A Basic Explanation of File Formats

  • Feb 10, 2017

We hear a lot of confusion about file formats.  There are two types of graphics created on a computer.  These are raster and vector.  

Raster images, also known as pixel or paint images,  are made up of a whole lot of tiny dots called pixels.  The number of pixels is what determines the resolution of your file.  The more pixels, the higher the resolution.  Each pixel has a coordinate, and the contents of that pixel are recorded and saved in a file on your computer.   The computer has no idea what the actual image is other than a collection of dots.  When these files are scaled or enlarged, they often create a very jagged (pixelated) image.  An easy visual that is helpful is to think of the color comic books.  You can see the tiny dots if you look closely.  Imagine enlarging the pictures and how jagged they would become.   Common raster file formats are .jpg .bmp .psd .tif and .pcx.    

Vector images are very different.  Instead of creating individual pixels, vector art creates objects that contain sharp, crisp lines.    Vector graphics are created with software that is designed to create these intricate images and each line includes defined positions, locations, lengths and curves. They also can be assigned a color value.  The coordinates of these shapes are recorded mathematically.  Images can be enlarged and reduced without any distortion.  They remain smooth and perfect since the mathematical formula enlarges or reduces in ratio.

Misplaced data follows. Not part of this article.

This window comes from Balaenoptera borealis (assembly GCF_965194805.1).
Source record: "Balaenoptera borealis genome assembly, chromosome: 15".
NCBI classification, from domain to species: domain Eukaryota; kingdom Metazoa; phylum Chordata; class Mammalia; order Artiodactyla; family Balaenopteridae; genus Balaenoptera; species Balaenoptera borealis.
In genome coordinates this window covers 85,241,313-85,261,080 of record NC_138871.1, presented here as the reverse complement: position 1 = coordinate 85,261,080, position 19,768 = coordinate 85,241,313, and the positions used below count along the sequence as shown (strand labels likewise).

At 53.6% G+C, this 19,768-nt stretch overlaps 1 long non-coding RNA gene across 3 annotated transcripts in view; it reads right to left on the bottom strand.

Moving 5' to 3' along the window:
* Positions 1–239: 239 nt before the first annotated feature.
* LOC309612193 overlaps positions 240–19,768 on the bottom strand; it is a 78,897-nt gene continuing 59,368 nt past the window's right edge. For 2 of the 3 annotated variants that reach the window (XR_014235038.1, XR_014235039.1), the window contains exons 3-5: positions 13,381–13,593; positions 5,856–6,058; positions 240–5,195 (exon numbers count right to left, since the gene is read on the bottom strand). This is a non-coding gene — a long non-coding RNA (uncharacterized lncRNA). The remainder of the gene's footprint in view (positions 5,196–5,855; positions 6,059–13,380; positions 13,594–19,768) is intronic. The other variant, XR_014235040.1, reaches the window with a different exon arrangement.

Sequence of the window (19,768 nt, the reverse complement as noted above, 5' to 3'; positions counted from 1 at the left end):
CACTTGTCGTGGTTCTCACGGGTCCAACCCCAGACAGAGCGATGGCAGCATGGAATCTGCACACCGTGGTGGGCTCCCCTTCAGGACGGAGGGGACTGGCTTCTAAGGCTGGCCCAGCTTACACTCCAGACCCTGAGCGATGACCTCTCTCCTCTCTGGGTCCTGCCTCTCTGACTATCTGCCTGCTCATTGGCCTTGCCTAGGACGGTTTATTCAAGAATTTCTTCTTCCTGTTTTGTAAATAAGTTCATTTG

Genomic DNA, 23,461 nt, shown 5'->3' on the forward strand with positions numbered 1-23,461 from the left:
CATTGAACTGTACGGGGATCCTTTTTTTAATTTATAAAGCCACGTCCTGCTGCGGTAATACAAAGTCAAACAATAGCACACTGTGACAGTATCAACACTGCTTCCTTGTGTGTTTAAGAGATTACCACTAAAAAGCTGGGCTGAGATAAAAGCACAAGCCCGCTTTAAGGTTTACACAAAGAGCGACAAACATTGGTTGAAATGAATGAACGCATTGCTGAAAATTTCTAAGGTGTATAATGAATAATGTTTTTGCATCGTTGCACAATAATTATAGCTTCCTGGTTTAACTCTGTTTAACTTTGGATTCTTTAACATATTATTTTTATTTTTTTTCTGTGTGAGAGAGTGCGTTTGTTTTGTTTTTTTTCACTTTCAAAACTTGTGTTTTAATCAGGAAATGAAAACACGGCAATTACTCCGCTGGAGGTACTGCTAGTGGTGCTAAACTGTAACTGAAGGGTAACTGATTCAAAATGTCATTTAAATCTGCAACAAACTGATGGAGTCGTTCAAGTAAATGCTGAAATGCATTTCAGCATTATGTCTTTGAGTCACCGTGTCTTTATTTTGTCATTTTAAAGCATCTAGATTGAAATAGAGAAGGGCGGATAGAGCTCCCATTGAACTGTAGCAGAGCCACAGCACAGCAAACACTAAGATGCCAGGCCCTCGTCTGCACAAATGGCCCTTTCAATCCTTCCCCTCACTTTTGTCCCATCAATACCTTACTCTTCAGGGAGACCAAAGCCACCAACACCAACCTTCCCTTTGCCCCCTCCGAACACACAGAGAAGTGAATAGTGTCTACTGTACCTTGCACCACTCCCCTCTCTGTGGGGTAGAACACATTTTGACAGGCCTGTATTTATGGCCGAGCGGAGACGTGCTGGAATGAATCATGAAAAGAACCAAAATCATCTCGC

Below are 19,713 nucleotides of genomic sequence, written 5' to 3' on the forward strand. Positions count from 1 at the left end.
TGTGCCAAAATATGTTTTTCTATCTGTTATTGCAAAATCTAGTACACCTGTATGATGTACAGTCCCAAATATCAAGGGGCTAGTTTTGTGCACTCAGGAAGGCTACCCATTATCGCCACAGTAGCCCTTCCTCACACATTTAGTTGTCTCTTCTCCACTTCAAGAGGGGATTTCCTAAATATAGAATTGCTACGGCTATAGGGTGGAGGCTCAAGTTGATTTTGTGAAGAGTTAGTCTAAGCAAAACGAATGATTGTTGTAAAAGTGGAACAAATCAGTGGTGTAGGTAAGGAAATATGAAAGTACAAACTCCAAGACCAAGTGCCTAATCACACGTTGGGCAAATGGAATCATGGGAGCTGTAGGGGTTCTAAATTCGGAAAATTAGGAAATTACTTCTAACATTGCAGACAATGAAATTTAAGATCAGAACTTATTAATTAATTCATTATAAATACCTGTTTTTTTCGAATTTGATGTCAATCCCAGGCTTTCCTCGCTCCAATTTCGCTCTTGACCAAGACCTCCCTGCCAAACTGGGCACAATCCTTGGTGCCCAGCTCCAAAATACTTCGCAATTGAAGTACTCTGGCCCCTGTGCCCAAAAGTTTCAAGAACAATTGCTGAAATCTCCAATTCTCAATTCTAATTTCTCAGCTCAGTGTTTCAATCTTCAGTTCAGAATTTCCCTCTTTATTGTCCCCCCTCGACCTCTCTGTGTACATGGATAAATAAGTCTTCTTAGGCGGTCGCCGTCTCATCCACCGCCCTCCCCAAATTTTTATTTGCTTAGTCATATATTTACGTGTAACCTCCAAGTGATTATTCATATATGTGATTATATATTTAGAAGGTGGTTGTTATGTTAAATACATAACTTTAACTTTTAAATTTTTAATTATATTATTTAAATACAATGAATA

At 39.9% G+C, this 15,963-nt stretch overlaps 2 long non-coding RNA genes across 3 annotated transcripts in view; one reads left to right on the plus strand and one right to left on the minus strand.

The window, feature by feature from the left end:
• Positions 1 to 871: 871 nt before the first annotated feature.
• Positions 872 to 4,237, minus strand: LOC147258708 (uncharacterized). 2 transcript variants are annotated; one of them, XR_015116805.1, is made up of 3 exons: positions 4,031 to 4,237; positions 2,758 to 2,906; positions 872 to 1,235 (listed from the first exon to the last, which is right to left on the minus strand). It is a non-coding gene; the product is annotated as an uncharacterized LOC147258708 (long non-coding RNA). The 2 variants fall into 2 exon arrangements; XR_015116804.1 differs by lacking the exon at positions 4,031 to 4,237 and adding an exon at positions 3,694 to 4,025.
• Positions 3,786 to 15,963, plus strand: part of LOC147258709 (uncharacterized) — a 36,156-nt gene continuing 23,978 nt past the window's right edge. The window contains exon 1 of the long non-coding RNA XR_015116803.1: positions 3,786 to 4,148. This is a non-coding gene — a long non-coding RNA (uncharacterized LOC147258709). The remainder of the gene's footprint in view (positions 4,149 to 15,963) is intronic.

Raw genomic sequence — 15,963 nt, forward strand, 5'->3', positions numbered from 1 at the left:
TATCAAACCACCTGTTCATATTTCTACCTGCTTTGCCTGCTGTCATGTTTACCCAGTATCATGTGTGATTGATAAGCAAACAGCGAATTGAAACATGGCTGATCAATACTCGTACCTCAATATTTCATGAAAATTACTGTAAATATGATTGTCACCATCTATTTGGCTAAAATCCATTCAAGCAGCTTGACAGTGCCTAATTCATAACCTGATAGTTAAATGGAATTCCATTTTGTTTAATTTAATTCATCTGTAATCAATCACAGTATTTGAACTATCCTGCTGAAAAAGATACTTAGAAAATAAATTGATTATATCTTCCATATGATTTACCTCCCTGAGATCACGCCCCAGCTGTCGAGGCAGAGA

We often say that fonts need to be converted to outlines.  There are thousands of fonts today and often when fonts are sent from one computer to another, a substitute font can be automatically put in its place.  This is another example of how vector art creates objects.  When fonts are converted to outlines, they are no longer fonts.  They become objects.  Converting fonts to outlines guarantees that the fonts in your logo will always be exact.  Vector images can also be separated for spot color reproduction.  

Hope this information is helpful.  We welcome your questions or comments! 

 

 

 

 


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  • Tags: logo, graphics, vector
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